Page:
Managing Downstream Users

Recently a security vulnerability was identified in Debian the result of which was:

anyone doing pretty much any crypto on Debian (and hence Ubuntu) has been using easily guessable keys. This includes SSH keys, SSL keys and OpenVPN keys. [Ben Laurie]

Most commentators have focussed on the technical problems created by this bug. In this post I’m going to look at what we can learn from the development models of Debian and OpenSSL. That is, how can we stop this happening again?

Background

First, a little background. Debian developers removed two lines of code from their local version of OpenSSL in order facilitate debugging. This seemingly innocuous change meant that all security keys generated by Debian, or a Debian based distribution, were insecure. Andy Saunders, one of our local IT people working on this tells me that it would take approximately 1.5 hours to crack a Debian generated key by brute force.

In a word “OUCH!!!”.

Since Debian is used as a base for a number of other Linux distributions the bug has effected a large number of users. Furthermore, keys that are generated by a Debian system are affected. This means that even if you don’t run a Debian based system, you could still be using weak keys.

In lots of words “OUCH!!!”
How did this happen?

There are two groups who have to take responsibility for this:

  1. The Debian maintainers
  2. The OpenSSL maintainers

Submitting Patches Upstream
It seems to me that the Debian maintainers failed to communicate the patch upstream to the OpenSSL maintainers:

Had Debian done this in this case, we (the OpenSSL Team) would have fallen about laughing, and once we had got our breath back, told them what a terrible idea this was. [Ben Laurie]

I can’t argue with that, but some people feel that waiting for upstream projects to processes patches causes a block on ones own roadmap. For example, Lui Mondesi says:

I am used to submitting patches upstream and not getting them to approve the patch in a timely fashion. Sometimes we need these patches applied to stuff that’s broken and need fixing on a set schedule, so, we patch the broken upstream sources until we get a response from upstream…

That’s also a fair comment. I myself have patched things locally in order to keep my own work progressing, although I have never released anything with patched code (and I probably never will).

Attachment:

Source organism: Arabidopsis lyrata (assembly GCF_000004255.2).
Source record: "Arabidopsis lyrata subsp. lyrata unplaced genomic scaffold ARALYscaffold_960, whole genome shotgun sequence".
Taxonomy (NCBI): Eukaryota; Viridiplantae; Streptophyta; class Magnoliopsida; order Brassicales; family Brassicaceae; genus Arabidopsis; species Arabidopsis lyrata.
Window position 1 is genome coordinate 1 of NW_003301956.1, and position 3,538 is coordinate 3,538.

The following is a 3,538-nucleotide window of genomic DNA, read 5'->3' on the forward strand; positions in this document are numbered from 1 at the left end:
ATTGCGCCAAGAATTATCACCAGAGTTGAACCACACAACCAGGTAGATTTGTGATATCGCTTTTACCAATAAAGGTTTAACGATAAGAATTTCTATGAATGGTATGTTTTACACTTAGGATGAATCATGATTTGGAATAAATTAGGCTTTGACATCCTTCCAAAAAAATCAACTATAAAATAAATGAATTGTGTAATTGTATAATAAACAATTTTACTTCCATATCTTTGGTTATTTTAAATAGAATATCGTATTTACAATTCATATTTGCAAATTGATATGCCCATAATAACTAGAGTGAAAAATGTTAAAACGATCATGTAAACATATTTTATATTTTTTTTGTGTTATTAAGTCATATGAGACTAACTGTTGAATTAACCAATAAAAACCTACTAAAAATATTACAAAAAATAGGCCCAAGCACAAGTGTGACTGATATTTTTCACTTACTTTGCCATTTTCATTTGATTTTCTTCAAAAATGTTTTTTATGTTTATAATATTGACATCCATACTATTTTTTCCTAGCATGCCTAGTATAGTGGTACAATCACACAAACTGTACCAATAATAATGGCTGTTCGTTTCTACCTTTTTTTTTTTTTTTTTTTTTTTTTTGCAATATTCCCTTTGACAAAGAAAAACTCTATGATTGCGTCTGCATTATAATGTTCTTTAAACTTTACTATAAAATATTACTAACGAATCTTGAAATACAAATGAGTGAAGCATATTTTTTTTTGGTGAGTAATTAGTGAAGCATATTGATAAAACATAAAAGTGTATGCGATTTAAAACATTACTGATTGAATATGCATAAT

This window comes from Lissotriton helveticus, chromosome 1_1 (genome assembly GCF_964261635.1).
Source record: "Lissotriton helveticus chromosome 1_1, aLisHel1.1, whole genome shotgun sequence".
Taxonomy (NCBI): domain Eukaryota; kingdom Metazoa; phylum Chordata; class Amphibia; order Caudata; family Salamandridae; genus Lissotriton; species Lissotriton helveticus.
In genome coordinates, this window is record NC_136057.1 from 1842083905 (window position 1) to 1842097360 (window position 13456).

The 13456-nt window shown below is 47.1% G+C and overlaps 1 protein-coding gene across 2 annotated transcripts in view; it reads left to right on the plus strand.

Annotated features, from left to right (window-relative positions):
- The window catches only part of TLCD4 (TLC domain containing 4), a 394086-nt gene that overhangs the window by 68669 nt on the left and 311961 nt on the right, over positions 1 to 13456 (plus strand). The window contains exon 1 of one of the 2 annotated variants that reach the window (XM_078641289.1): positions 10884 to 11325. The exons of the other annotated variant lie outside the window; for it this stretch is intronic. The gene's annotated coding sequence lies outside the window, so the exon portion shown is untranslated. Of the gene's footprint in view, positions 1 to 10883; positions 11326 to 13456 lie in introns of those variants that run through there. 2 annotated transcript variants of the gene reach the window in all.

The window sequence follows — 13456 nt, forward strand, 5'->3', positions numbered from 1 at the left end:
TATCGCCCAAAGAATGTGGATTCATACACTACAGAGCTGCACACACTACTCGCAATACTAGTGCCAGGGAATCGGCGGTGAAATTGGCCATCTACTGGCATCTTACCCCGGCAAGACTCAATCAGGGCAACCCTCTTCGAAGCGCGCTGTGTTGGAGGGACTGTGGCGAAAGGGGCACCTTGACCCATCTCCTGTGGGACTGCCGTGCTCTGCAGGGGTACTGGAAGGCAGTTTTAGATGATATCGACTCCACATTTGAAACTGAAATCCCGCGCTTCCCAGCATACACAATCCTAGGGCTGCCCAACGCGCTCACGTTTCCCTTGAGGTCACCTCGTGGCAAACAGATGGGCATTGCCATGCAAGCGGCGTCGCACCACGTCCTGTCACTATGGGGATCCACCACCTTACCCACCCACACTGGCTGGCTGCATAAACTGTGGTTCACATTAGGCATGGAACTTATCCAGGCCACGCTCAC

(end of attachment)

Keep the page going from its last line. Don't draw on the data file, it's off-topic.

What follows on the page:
I’ve always worked with the upstream project to ensure the patch is contributed there first, otherwise I’m creating a fork and that means I have to maintain it and take responsibility for it. Working with the upstream project in the short term takes less time than maintaining a fork in the long term.

Conversely, some people have suggested that upstream maintainers have a responsibility to monitor activity in the downstream users of their package. However, I’m not sure that is really possible. Do we really expect people to monitor activity everywhere that open source code is being repackaged? For a small project being bundled in one or two locations that’s fine, but for something like OpenSSL that appears in hundreds of downstream projects it simply is not viable without significant developer resources.

In my opinion it is the responsibility of the downstream packagers (Debian in this case) to notify upstream maintainers (OpenSSL) of any changes that have been made. This is clearly the most efficient process. Even with limitless resources we’d still want to take the most efficient route, right?

Working with downstream communities

Whilst Debian didn’t submit a patch, they did try to discuss their plans and were told it was OK, as well as being given an alternative. However, Ben tells us that the original description of the problem in this thread was wrong, this resulted in the OpenSSL developers giving bad advice:

Had they [the OpenSSL developers who commented] been inspired to check carefully what these lines of code actually were, rather than believing the description, then they would, indeed, have noticed the problem and said something, I am sure.

Looking at the post that started the discussion about this change, I see it contains a number of incorrect assumptions about what the code does. I also notice that it is not clear that the proposal is actually to put this into release code, nor does it mention Debian anywhere in the mail.